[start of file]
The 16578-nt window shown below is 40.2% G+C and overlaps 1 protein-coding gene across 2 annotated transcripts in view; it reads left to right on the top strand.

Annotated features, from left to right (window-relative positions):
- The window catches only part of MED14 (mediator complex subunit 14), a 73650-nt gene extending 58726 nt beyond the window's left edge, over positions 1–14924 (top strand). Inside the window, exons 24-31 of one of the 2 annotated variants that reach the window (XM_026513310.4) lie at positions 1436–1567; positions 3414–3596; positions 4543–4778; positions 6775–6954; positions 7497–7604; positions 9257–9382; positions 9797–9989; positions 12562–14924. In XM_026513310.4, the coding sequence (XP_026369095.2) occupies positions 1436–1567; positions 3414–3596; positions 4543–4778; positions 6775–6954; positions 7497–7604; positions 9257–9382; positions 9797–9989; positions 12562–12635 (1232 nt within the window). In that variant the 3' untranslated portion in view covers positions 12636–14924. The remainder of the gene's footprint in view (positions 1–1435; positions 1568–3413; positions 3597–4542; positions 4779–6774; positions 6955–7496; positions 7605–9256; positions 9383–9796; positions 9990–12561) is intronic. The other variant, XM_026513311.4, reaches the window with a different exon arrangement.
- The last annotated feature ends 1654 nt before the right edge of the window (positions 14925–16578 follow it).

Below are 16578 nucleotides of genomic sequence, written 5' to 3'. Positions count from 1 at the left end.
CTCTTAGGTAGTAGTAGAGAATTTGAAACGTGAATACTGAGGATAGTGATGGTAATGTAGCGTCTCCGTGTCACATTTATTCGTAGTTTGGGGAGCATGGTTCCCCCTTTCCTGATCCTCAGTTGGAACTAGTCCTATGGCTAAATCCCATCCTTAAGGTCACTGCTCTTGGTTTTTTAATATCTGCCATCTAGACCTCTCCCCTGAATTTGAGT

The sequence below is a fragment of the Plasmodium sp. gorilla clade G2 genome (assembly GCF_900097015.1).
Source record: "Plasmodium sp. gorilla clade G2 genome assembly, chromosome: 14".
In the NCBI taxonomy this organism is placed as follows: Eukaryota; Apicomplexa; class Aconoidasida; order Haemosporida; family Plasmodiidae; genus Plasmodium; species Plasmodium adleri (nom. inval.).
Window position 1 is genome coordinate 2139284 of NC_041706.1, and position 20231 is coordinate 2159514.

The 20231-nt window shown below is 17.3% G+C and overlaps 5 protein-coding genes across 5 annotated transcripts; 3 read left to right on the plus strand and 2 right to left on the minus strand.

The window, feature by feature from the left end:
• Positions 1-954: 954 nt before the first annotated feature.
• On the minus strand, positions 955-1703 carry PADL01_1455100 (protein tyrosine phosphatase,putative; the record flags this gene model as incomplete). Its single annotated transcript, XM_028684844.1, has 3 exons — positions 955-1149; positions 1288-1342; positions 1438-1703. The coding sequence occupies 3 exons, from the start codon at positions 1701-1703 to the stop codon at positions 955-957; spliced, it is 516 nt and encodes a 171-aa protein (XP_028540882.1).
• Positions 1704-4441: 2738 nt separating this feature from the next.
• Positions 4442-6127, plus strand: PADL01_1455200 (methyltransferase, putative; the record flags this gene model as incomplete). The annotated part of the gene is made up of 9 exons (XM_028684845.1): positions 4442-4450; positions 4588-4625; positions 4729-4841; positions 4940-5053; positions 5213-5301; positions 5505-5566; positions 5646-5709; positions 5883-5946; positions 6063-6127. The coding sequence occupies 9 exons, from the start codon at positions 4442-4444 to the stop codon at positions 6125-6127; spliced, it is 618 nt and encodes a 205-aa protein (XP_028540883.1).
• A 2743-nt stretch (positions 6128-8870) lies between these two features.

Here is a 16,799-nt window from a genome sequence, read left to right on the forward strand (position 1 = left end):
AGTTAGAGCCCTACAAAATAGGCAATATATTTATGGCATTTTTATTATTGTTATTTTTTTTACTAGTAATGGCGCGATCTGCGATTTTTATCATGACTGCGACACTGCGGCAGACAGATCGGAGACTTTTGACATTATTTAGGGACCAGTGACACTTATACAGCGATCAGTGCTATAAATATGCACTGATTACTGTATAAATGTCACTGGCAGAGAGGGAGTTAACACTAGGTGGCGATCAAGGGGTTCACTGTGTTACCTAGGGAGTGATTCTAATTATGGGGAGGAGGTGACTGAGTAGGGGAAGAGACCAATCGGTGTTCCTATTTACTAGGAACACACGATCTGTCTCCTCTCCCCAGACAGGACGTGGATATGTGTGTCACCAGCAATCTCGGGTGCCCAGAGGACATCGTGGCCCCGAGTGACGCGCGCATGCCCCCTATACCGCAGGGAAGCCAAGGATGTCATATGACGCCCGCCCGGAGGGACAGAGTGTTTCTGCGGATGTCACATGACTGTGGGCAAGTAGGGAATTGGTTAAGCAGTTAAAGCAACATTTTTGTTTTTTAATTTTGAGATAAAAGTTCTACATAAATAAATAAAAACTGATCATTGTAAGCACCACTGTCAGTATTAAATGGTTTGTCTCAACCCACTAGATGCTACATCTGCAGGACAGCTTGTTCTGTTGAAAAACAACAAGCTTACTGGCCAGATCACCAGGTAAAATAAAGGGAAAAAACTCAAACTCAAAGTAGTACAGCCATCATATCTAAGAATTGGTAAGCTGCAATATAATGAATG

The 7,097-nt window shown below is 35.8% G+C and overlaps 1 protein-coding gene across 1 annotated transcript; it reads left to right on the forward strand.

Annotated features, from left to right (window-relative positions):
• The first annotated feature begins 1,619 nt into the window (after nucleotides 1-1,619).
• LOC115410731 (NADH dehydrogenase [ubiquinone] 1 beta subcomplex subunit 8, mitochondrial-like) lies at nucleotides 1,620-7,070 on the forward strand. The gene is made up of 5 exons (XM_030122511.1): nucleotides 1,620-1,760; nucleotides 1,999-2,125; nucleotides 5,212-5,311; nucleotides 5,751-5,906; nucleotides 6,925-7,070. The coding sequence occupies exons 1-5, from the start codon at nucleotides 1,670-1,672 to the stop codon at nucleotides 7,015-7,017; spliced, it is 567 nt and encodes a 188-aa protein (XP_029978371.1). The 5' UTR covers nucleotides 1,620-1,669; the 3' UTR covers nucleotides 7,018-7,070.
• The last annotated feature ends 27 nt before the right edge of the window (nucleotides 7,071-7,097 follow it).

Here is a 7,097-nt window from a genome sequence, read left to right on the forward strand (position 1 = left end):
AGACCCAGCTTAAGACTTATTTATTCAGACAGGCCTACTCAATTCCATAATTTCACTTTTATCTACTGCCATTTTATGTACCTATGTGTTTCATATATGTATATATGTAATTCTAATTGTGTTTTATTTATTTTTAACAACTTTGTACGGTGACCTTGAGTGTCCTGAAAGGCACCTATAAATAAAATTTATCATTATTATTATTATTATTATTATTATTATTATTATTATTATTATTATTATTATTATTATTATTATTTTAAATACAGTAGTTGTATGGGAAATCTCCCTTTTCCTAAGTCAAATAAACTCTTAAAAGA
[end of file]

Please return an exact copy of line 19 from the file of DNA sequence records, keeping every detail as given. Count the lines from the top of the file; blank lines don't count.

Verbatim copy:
AGTTAGAGCCCTACAAAATAGGCAATATATTTATGGCATTTTTATTATTGTTATTTTTTTTACTAGTAATGGCGCGATCTGCGATTTTTATCATGACTGCGACACTGCGGCAGACAGATCGGAGACTTTTGACATTATTTAGGGACCAGTGACACTTATACAGCGATCAGTGCTATAAATATGCACTGATTACTGTATAAATGTCACTGGCAGAGAGGGAGTTAACACTAGGTGGCGATCAAGGGGTTCACTGTGTTACCTAGGGAGTGATTCTAATTATGGGGAGGAGGTGACTGAGTAGGGGAAGAGACCAATCGGTGTTCCTATTTACTAGGAACACACGATCTGTCTCCTCTCCCCAGACAGGACGTGGATATGTGTGTCACCAGCAATCTCGGGTGCCCAGAGGACATCGTGGCCCCGAGTGACGCGCGCATGCCCCCTATACCGCAGGGAAGCCAAGGATGTCATATGACGCCCGCCCGGAGGGACAGAGTGTTTCTGCGGATGTCACATGACTGTGGGCAAGTAGGGAATTGGTTAAGCAGTTAAAGCAACATTTTTGTTTTTTAATTTTGAGATAAAAGTTCTACATAAATAAATAAAAACTGATCATTGTAAGCACCACTGTCAGTATTAAATGGTTTGTCTCAACCCACTAGATGCTACATCTGCAGGACAGCTTGTTCTGTTGAAAAACAACAAGCTTACTGGCCAGATCACCAGGTAAAATAAAGGGAAAAAACTCAAACTCAAAGTAGTACAGCCATCATATCTAAGAATTGGTAAGCTGCAATATAATGAATG